Encyclopedia of Houseplants

The Dos and Don’ts of Growing Mint

updated Nov 15, 2023
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Mint is fragrant, fast-growing, green, and compliments fruits, vegetables, and meats. It’s also its own ice cream flavor. So what’s not to love about mint? If you’ve ever grown the herb, you know where I’m going with this, but if you haven’t and are interested: read on for the dos and don’ts of successfully growing mint in your indoor garden or outdoors.

Credit: Joe Lingeman

Mint Plant Care

Like cilantro and basil, mint is one of the easiest herbs to grow; however, its roots, which are called “runners,” are incredibly invasive: they quickly grow, sprouting new leaves and new plants as they go. Mint will overtake a flower bed or garden in no time if you’re not careful.

The Dos of Mint Care

  • When choosing an outdoor location for your mint, find one where the plant will receive morning sun and partial afternoon shade.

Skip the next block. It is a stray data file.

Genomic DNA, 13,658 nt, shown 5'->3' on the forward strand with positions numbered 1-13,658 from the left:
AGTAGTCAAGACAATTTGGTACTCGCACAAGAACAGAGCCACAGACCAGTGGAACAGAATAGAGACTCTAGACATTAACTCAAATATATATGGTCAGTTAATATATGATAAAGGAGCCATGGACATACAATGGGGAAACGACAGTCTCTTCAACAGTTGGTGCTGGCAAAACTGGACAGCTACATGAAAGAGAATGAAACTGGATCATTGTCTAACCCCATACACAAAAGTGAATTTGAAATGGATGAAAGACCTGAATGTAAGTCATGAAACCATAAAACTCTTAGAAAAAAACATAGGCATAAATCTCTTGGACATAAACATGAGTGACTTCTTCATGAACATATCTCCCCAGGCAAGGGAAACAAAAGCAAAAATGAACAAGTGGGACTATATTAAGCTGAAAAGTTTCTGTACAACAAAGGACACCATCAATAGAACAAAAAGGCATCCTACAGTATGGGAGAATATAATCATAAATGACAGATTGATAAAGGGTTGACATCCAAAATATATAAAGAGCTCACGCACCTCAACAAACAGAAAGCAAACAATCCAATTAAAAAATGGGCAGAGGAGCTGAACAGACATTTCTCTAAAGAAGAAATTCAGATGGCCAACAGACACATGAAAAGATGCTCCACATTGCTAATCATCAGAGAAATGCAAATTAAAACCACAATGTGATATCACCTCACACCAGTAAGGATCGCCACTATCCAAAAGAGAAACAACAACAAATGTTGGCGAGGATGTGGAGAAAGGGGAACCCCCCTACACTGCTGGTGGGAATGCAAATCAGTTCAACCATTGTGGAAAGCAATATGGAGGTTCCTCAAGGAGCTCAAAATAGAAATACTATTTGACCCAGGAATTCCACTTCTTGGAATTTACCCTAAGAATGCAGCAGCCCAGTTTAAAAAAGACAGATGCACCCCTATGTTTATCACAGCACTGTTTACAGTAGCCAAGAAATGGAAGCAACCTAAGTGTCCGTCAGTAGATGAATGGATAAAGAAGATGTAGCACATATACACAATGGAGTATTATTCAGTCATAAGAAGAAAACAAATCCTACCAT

• If planting your mint indoors, locate your container where it will receive good morning light but where it will also be away from drying heating elements.
  • Plant on a patio, in a container.
  • When planting the herb in a flower bed, first submerge a container (either a pot, a mesh bag or edging to at least 5 inches deep), leaving the rim above ground level when potted, so the mint’s fast-growing root system will be contained. Otherwise, the herb will take over your garden and lawn in an annoying weed-like fashion..
  • If planting your mint in a garden bed, apply mulch to help keep it from spreading.
  • Locate mint plants fifteen inches apart, and thin them regularly.
  • To extend the harvesting season, pinch off the flowering buds as they appear.
  • Harvest mint sprigs before the plant flowers.

The Don’ts of Mint Care

  • Don’t plant mint in an open bed without first submerging a vessel that will contain the herb’s wild-growing roots.
  • If you’re growing mint in a submerged pot, don’t use a cracked one. The “runners” will find their way out and continue to spread.
  • Don’t allow your mint plant to dry out.

Readers: We’d love to hear about your experience growing mint. How do you tame the herb but still keep it healthy?